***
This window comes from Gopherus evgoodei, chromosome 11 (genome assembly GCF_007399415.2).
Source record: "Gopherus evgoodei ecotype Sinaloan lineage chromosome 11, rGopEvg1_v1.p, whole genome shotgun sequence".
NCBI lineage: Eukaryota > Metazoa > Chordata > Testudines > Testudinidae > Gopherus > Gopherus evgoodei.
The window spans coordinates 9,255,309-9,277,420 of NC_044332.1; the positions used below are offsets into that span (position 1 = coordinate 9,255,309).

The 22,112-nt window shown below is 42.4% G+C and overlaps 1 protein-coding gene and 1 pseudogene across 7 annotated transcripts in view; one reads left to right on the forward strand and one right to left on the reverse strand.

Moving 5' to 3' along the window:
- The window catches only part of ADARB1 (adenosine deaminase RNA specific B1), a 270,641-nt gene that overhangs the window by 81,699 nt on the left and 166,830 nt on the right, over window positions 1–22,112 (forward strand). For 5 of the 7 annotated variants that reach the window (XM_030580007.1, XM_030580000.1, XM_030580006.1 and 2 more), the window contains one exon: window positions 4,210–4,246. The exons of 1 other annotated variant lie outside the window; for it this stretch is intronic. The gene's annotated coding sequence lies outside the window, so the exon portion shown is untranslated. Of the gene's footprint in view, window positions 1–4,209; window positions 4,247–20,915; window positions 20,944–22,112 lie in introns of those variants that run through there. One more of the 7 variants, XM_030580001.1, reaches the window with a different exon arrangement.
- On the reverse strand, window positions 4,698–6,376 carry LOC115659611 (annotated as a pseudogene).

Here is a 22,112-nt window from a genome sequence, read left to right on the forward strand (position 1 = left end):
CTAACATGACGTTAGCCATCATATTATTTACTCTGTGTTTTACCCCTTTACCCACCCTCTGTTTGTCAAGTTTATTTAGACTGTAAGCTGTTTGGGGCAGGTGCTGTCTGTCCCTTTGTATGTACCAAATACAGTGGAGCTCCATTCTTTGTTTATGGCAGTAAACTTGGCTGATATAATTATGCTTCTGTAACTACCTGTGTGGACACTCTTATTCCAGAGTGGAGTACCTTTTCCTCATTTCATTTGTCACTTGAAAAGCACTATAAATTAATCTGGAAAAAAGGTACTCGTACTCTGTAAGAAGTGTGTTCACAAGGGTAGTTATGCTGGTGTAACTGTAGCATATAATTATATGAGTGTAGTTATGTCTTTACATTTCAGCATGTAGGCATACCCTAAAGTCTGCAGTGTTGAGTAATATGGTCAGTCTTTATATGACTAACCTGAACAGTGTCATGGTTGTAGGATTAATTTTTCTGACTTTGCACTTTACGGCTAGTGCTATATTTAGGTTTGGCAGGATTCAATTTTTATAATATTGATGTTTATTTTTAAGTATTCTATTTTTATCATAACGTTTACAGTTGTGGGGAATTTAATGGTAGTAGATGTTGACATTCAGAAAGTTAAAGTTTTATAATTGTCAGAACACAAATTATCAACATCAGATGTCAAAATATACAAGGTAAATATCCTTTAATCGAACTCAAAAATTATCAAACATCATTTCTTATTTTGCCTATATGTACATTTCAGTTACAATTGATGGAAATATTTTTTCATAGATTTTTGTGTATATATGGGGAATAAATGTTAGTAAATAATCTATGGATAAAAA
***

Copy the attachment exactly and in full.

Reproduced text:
This window comes from Gopherus evgoodei, chromosome 11 (genome assembly GCF_007399415.2).
Source record: "Gopherus evgoodei ecotype Sinaloan lineage chromosome 11, rGopEvg1_v1.p, whole genome shotgun sequence".
NCBI lineage: Eukaryota > Metazoa > Chordata > Testudines > Testudinidae > Gopherus > Gopherus evgoodei.
The window spans coordinates 9,255,309-9,277,420 of NC_044332.1; the positions used below are offsets into that span (position 1 = coordinate 9,255,309).

The 22,112-nt window shown below is 42.4% G+C and overlaps 1 protein-coding gene and 1 pseudogene across 7 annotated transcripts in view; one reads left to right on the forward strand and one right to left on the reverse strand.

Moving 5' to 3' along the window:
- The window catches only part of ADARB1 (adenosine deaminase RNA specific B1), a 270,641-nt gene that overhangs the window by 81,699 nt on the left and 166,830 nt on the right, over window positions 1–22,112 (forward strand). For 5 of the 7 annotated variants that reach the window (XM_030580007.1, XM_030580000.1, XM_030580006.1 and 2 more), the window contains one exon: window positions 4,210–4,246. The exons of 1 other annotated variant lie outside the window; for it this stretch is intronic. The gene's annotated coding sequence lies outside the window, so the exon portion shown is untranslated. Of the gene's footprint in view, window positions 1–4,209; window positions 4,247–20,915; window positions 20,944–22,112 lie in introns of those variants that run through there. One more of the 7 variants, XM_030580001.1, reaches the window with a different exon arrangement.
- On the reverse strand, window positions 4,698–6,376 carry LOC115659611 (annotated as a pseudogene).

Here is a 22,112-nt window from a genome sequence, read left to right on the forward strand (position 1 = left end):
CTAACATGACGTTAGCCATCATATTATTTACTCTGTGTTTTACCCCTTTACCCACCCTCTGTTTGTCAAGTTTATTTAGACTGTAAGCTGTTTGGGGCAGGTGCTGTCTGTCCCTTTGTATGTACCAAATACAGTGGAGCTCCATTCTTTGTTTATGGCAGTAAACTTGGCTGATATAATTATGCTTCTGTAACTACCTGTGTGGACACTCTTATTCCAGAGTGGAGTACCTTTTCCTCATTTCATTTGTCACTTGAAAAGCACTATAAATTAATCTGGAAAAAAGGTACTCGTACTCTGTAAGAAGTGTGTTCACAAGGGTAGTTATGCTGGTGTAACTGTAGCATATAATTATATGAGTGTAGTTATGTCTTTACATTTCAGCATGTAGGCATACCCTAAAGTCTGCAGTGTTGAGTAATATGGTCAGTCTTTATATGACTAACCTGAACAGTGTCATGGTTGTAGGATTAATTTTTCTGACTTTGCACTTTACGGCTAGTGCTATATTTAGGTTTGGCAGGATTCAATTTTTATAATATTGATGTTTATTTTTAAGTATTCTATTTTTATCATAACGTTTACAGTTGTGGGGAATTTAATGGTAGTAGATGTTGACATTCAGAAAGTTAAAGTTTTATAATTGTCAGAACACAAATTATCAACATCAGATGTCAAAATATACAAGGTAAATATCCTTTAATCGAACTCAAAAATTATCAAACATCATTTCTTATTTTGCCTATATGTACATTTCAGTTACAATTGATGGAAATATTTTTTCATAGATTTTTGTGTATATATGGGGAATAAATGTTAGTAAATAATCTATGGATAAAAA